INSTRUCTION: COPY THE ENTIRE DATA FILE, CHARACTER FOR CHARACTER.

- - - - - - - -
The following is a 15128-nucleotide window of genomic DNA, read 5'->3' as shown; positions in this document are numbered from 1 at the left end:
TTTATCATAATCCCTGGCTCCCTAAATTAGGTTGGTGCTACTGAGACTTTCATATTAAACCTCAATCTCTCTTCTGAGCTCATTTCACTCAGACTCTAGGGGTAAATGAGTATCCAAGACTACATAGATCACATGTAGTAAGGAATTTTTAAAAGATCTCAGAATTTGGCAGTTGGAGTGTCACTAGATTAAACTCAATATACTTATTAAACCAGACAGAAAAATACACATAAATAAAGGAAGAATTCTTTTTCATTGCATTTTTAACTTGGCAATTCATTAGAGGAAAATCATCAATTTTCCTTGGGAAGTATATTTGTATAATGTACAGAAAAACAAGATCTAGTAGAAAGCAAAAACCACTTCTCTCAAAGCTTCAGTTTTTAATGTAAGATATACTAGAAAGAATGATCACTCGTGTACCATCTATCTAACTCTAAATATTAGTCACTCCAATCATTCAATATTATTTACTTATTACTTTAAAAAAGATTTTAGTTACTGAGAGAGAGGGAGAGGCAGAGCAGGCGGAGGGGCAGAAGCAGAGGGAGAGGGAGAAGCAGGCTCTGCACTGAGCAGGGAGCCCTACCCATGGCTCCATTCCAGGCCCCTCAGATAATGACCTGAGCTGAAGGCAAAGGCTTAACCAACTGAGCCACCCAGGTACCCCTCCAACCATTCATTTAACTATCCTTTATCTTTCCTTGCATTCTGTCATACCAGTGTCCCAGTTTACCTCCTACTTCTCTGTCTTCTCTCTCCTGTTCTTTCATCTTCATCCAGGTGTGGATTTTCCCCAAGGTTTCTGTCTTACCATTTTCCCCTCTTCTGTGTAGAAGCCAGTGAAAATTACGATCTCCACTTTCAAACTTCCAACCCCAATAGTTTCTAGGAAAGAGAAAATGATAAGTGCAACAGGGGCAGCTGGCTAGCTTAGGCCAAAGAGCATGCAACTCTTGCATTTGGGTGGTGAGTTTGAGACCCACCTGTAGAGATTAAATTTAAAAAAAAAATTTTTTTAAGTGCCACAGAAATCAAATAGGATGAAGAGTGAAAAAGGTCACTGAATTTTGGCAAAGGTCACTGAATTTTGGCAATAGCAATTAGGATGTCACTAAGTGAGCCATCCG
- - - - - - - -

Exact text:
The following is a 15128-nucleotide window of genomic DNA, read 5'->3' as shown; positions in this document are numbered from 1 at the left end:
TTTATCATAATCCCTGGCTCCCTAAATTAGGTTGGTGCTACTGAGACTTTCATATTAAACCTCAATCTCTCTTCTGAGCTCATTTCACTCAGACTCTAGGGGTAAATGAGTATCCAAGACTACATAGATCACATGTAGTAAGGAATTTTTAAAAGATCTCAGAATTTGGCAGTTGGAGTGTCACTAGATTAAACTCAATATACTTATTAAACCAGACAGAAAAATACACATAAATAAAGGAAGAATTCTTTTTCATTGCATTTTTAACTTGGCAATTCATTAGAGGAAAATCATCAATTTTCCTTGGGAAGTATATTTGTATAATGTACAGAAAAACAAGATCTAGTAGAAAGCAAAAACCACTTCTCTCAAAGCTTCAGTTTTTAATGTAAGATATACTAGAAAGAATGATCACTCGTGTACCATCTATCTAACTCTAAATATTAGTCACTCCAATCATTCAATATTATTTACTTATTACTTTAAAAAAGATTTTAGTTACTGAGAGAGAGGGAGAGGCAGAGCAGGCGGAGGGGCAGAAGCAGAGGGAGAGGGAGAAGCAGGCTCTGCACTGAGCAGGGAGCCCTACCCATGGCTCCATTCCAGGCCCCTCAGATAATGACCTGAGCTGAAGGCAAAGGCTTAACCAACTGAGCCACCCAGGTACCCCTCCAACCATTCATTTAACTATCCTTTATCTTTCCTTGCATTCTGTCATACCAGTGTCCCAGTTTACCTCCTACTTCTCTGTCTTCTCTCTCCTGTTCTTTCATCTTCATCCAGGTGTGGATTTTCCCCAAGGTTTCTGTCTTACCATTTTCCCCTCTTCTGTGTAGAAGCCAGTGAAAATTACGATCTCCACTTTCAAACTTCCAACCCCAATAGTTTCTAGGAAAGAGAAAATGATAAGTGCAACAGGGGCAGCTGGCTAGCTTAGGCCAAAGAGCATGCAACTCTTGCATTTGGGTGGTGAGTTTGAGACCCACCTGTAGAGATTAAATTTAAAAAAAAAATTTTTTTAAGTGCCACAGAAATCAAATAGGATGAAGAGTGAAAAAGGTCACTGAATTTTGGCAAAGGTCACTGAATTTTGGCAATAGCAATTAGGATGTCACTAAGTGAGCCATCCG